On guard online

Spam filters now work well enough that you can make your inbox pretty safe from the porky hordes of messages trying to invade. Wonderful news for the 99% of us who don’t have any use for dodgy meds, fake fashions and pyramid scams. As long as people keep buying into spam and the small group of overlords keeps turning computers into zombies, we’ll need to keep our defences up.

 

3. Today’s puzzle – the melting snowman

A picture showing several snowmen, drawn by Paul Curzon.

Instructions

One of the snowmen keeps disappearing! Is it melting or just flying
away, and which one is it?

Cut out the picture along the straight black lines, to give three
rectangular pieces. Then follow the simple algorithm and see the
snowman disappear before your eyes.

1. Put the three pieces together in the original positions to make the picture.
2. Count all the snowmen.
3. Swap the position of the top two pieces over so the top and bottom halves of the snowmen line up again
4. Count the snowmen again.

One snowman has disappeared!

Put the pieces back and you will find it reappears.

The explanation and answer will arrive in tomorrow’s (blog) post 🙂

 

4. Answer to yesterday’s puzzle

Here’s the answer to Daniel’s puzzle.

 

5. Previous Advent Calendar posts

CS4FN Advent – Day 1 – Woolly jumpers, knitting and coding (1 December 2021)

 

CS4FN Advent – Day 2 – Pairs: mittens, gloves, pair programming, magic tricks (2 December 2021)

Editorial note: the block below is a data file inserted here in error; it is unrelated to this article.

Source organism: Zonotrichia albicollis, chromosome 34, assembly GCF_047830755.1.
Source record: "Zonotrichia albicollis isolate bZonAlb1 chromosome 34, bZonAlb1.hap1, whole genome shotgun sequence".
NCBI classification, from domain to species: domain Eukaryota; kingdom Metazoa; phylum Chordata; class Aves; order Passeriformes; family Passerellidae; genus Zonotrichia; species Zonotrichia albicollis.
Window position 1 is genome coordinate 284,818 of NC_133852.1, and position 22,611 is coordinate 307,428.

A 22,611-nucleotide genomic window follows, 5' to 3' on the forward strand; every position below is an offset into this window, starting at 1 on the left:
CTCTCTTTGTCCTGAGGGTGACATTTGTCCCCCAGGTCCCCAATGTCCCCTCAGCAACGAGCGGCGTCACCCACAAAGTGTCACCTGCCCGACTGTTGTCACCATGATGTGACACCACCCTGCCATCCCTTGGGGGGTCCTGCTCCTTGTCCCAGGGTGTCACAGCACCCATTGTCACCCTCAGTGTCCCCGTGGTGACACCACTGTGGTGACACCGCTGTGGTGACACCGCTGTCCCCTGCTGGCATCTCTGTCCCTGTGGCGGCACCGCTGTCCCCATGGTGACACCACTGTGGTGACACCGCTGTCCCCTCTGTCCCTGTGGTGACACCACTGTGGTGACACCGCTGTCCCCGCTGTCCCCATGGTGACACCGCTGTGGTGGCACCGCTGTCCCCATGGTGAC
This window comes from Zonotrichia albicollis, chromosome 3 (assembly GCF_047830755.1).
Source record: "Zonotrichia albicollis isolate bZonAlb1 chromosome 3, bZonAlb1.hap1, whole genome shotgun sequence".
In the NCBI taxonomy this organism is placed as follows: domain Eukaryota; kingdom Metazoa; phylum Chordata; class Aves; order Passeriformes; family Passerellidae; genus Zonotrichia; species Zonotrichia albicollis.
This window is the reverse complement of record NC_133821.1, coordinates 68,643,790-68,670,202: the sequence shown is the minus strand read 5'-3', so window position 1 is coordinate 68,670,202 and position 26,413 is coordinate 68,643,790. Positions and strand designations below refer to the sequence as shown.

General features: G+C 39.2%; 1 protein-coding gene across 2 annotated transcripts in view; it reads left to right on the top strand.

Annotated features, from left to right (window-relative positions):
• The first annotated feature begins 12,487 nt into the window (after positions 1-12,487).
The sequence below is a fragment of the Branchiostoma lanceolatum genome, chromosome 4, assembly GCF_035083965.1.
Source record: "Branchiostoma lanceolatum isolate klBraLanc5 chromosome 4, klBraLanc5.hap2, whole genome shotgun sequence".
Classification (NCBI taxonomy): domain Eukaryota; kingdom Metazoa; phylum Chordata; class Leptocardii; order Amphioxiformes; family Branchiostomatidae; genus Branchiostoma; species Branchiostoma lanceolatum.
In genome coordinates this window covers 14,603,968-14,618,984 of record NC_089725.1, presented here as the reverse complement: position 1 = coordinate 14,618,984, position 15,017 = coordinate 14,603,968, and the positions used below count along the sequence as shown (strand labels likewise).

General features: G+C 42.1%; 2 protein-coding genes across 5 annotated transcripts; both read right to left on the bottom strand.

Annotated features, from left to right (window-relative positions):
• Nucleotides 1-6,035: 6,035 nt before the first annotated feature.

CS4FN Advent – Day 3 – woolly hat: warming versus cooling (3 December 2021)

 

CS4FN Advent – Day 4 – Ice skate: detecting neutrinos at the South Pole, figure-skating motion capture, Frozen and a puzzle (4 December 2021)

 

CS4FN Advent – Day 5 – snowman: analog hydraulic computers (aka water computers), digital compression, and a puzzle (5 December 2021)

 

CS4FN Advent – Day 6 – patterned bauble: tracing patterns in computing – printed circuit boards, spotting links and a puzzle for tourists (6 December 2021)

 

CS4FN Advent – Day 7 – Computing for the birds: dawn chorus, birds as data carriers and a Google April Fool (plus a puzzle!) (7 December 2021)

 

CS4FN Advent – Day 8: gifts, and wrapping – Tim Berners-Lee, black boxes and another computing puzzle (8 December 2021)

 

CS4FN Advent – Day 9: gingerbread man – computing and ‘food’ (cookies, spam!), and a puzzle (9 December 2021) – this post

 

17 thoughts on “CS4FN Advent – Day 9: gingerbread man – computing and ‘food’ (cookies, spam!), and a puzzle